It's harder to make any definitive conclusions about Airbnb Beyond at this point. On the one hand, judging from the way Airbnb positioned it in the announcement, it represents a long awaited move for the company directly onto the hotels' turf, which significantly expands its total addressable market, and should also potentially allow it to better serve the entire spectrum of their clients' needs.

On the other hand, unlike with the Plus and boutique hotels, the expansion into the full service hospitality doesn't necessarily utilize the existing strengths of the platform, and it's also not a space the company has much experience in. In order to leverage its scale, Airbnb would most likely need to find local partners in each geography, and then figure out a way to ensure that it can provide a consistent and high quality experience the guests are accustomed to with the traditional luxury hotels. This can be a very difficult challenge to tackle, but at the same time, the sheer size of the hospitality industry makes the attempt worth the effort.

Uber International Growth Strategy


On February 16, the news leaked that Uber is reportedly preparing to sell its Southeast Asian business to Grab, in exchange for the stake in the company. This is the third time that Uber decided to abandon the efforts to establish itself as a leader in the region, choosing to join forces with the strongest regional players instead: in 2016, Uber China was acquired by Didi Chuxing, and then in 2017, Uber merged its Russian assets with Yandex.Taxi.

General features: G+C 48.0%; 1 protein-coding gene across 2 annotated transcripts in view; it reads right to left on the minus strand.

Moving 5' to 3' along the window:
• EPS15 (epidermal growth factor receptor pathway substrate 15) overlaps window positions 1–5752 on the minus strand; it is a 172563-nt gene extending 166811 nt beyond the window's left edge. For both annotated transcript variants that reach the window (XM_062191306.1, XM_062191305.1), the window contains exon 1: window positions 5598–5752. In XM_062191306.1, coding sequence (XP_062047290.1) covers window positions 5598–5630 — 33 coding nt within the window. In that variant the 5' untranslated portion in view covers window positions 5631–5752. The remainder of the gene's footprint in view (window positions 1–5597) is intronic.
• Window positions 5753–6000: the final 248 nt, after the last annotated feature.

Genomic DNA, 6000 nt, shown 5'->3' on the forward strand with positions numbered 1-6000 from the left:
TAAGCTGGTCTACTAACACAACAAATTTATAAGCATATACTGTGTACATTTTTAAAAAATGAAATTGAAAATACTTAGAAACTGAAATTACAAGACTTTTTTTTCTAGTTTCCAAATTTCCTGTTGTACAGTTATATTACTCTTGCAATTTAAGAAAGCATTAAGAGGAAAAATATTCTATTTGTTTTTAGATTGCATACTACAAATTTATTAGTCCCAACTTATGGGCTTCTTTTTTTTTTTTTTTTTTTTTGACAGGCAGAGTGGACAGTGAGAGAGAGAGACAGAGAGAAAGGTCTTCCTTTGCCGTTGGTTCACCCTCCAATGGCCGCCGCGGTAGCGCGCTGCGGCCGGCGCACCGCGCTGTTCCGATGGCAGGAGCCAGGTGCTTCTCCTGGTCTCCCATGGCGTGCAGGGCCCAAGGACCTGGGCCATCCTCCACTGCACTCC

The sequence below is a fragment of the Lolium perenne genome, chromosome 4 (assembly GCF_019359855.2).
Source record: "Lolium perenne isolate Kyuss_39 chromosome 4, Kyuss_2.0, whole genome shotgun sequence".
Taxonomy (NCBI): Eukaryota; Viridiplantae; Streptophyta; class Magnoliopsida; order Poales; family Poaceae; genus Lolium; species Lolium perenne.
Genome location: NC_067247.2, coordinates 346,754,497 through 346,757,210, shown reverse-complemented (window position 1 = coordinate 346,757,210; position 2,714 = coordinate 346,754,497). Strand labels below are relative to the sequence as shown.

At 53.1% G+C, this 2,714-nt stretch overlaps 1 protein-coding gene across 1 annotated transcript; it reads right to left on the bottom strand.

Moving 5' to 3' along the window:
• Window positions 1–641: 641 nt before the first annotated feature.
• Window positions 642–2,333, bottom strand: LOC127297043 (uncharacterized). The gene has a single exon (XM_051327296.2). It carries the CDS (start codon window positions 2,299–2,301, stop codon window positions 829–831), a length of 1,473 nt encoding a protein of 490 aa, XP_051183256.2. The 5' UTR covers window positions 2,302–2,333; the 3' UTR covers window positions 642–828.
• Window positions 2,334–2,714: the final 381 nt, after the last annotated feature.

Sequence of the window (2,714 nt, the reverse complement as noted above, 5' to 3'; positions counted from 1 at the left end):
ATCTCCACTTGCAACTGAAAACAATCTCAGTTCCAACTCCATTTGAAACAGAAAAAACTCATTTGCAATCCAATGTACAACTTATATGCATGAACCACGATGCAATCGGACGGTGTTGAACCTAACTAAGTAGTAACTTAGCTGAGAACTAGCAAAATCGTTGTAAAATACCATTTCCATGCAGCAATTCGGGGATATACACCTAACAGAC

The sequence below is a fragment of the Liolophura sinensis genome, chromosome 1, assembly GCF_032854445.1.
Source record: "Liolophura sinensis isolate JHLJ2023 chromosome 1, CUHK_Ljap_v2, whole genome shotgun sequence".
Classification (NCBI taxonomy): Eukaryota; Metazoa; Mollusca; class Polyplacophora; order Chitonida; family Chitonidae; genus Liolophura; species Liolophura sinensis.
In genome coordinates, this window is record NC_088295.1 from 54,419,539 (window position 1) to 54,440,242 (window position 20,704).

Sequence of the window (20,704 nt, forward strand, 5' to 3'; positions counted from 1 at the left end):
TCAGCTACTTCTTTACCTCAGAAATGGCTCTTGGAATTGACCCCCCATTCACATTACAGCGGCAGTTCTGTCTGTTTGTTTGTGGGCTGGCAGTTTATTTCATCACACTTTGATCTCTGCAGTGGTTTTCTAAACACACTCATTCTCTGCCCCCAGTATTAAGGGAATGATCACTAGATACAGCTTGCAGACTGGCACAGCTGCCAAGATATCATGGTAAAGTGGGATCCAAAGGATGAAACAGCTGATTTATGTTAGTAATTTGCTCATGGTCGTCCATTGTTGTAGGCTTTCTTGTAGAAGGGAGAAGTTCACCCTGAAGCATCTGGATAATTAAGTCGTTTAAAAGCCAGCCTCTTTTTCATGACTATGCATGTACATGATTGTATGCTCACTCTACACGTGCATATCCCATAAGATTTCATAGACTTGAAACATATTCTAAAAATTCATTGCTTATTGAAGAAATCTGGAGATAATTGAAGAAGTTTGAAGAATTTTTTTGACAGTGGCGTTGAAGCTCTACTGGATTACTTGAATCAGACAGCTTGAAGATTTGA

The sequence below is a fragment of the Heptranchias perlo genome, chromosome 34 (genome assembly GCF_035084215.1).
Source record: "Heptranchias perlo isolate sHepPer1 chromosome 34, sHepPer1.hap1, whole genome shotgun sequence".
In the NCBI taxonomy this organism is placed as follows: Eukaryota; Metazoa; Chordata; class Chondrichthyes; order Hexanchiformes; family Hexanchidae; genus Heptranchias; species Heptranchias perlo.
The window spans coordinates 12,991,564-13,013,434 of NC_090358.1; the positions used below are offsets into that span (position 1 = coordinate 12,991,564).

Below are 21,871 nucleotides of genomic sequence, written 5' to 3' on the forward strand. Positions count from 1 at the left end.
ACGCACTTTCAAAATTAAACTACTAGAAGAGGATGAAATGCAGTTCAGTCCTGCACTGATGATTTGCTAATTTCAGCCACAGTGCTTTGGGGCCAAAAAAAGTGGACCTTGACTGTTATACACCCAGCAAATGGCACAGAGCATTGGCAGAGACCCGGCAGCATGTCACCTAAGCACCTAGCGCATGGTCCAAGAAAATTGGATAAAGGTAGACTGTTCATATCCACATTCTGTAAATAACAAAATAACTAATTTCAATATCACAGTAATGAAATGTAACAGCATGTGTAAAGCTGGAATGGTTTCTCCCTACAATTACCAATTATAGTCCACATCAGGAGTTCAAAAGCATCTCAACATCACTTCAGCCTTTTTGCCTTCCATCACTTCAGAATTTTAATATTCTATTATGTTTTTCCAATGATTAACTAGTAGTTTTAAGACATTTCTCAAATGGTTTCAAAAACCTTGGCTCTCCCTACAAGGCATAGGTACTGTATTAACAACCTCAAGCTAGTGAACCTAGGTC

In both cases, Uber hasn't actually fully exited the markets, but received significant minority equity stakes in the newly formed entities. This allows it to benefit from future growth in those regions, while also freeing the resources to be invested elsewhere. Still, the fact that Uber is now about to abandon another market that was long considered to be one of the most promising in terms of its long-term potential, is telling: the war of attrition can become too costly even for the most well-funded companies, especially if they have to compete against the strongest regional players in multiple geographies simultaneously. And the fact that those players are often very well funded themselves, have a significant head start and a much better understanding of the local specifics, doesn't help.

To be fair, I don't think that it's all doom and gloom for Uber: merging with the leading regional players, instead of continuing to wage the often doomed war actually makes total sense. However, it also raises a couple interesting questions. First, Uber might find itself effectively locked in some of those entities, unless those companies become large enough on its own to make public offerings an attractive option to achieve liquidity. If, for some reason, an IPO isn't an option, the only viable buyer for those companies will most likely be Uber itself. Second, there is a very real possibility that Didi would soon emerge as a truly global player, with its latest acquisition of 99 in Brazil only strengthening the case for it. If, or rather when, that happens, Uber will face a significant conflict of interest, being at the same time a major shareholder and a key competitor to Didi. This is, of course, not the first time in history such a conflict would emerge, but still, it would be curious to see how Uber would choose to deal with it.